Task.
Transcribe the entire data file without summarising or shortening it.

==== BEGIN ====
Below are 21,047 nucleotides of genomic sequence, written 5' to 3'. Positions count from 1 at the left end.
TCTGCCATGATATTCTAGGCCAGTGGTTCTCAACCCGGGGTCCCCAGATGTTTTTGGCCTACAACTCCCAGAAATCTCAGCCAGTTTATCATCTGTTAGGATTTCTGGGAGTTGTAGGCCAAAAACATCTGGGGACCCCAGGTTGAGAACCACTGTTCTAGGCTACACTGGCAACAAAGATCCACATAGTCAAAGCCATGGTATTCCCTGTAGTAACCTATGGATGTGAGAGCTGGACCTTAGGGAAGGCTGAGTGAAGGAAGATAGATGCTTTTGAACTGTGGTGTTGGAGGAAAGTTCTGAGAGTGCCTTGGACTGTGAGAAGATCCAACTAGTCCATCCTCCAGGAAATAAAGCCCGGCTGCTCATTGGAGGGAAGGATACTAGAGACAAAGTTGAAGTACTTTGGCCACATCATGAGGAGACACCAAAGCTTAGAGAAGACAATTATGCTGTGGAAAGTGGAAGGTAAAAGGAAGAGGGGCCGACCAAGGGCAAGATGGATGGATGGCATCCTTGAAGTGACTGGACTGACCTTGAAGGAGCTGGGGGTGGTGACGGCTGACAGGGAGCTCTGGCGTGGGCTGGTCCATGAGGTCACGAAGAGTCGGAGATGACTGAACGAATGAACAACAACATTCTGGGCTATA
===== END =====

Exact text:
Below are 21,047 nucleotides of genomic sequence, written 5' to 3'. Positions count from 1 at the left end.
TCTGCCATGATATTCTAGGCCAGTGGTTCTCAACCCGGGGTCCCCAGATGTTTTTGGCCTACAACTCCCAGAAATCTCAGCCAGTTTATCATCTGTTAGGATTTCTGGGAGTTGTAGGCCAAAAACATCTGGGGACCCCAGGTTGAGAACCACTGTTCTAGGCTACACTGGCAACAAAGATCCACATAGTCAAAGCCATGGTATTCCCTGTAGTAACCTATGGATGTGAGAGCTGGACCTTAGGGAAGGCTGAGTGAAGGAAGATAGATGCTTTTGAACTGTGGTGTTGGAGGAAAGTTCTGAGAGTGCCTTGGACTGTGAGAAGATCCAACTAGTCCATCCTCCAGGAAATAAAGCCCGGCTGCTCATTGGAGGGAAGGATACTAGAGACAAAGTTGAAGTACTTTGGCCACATCATGAGGAGACACCAAAGCTTAGAGAAGACAATTATGCTGTGGAAAGTGGAAGGTAAAAGGAAGAGGGGCCGACCAAGGGCAAGATGGATGGATGGCATCCTTGAAGTGACTGGACTGACCTTGAAGGAGCTGGGGGTGGTGACGGCTGACAGGGAGCTCTGGCGTGGGCTGGTCCATGAGGTCACGAAGAGTCGGAGATGACTGAACGAATGAACAACAACATTCTGGGCTATA